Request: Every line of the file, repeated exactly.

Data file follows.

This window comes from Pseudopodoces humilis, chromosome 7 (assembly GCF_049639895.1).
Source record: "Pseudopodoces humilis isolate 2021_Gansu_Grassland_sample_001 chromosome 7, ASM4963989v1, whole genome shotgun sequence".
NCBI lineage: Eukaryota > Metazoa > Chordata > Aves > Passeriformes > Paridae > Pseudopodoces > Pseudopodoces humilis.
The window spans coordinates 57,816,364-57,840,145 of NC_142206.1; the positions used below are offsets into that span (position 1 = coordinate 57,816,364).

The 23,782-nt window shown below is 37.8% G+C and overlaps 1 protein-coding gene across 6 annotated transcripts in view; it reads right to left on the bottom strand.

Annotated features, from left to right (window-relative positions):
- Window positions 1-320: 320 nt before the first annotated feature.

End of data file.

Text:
This window comes from Pseudopodoces humilis, chromosome 7 (assembly GCF_049639895.1).
Source record: "Pseudopodoces humilis isolate 2021_Gansu_Grassland_sample_001 chromosome 7, ASM4963989v1, whole genome shotgun sequence".
NCBI lineage: Eukaryota > Metazoa > Chordata > Aves > Passeriformes > Paridae > Pseudopodoces > Pseudopodoces humilis.
The window spans coordinates 57,816,364-57,840,145 of NC_142206.1; the positions used below are offsets into that span (position 1 = coordinate 57,816,364).

The 23,782-nt window shown below is 37.8% G+C and overlaps 1 protein-coding gene across 6 annotated transcripts in view; it reads right to left on the bottom strand.

Annotated features, from left to right (window-relative positions):
- Window positions 1-320: 320 nt before the first annotated feature.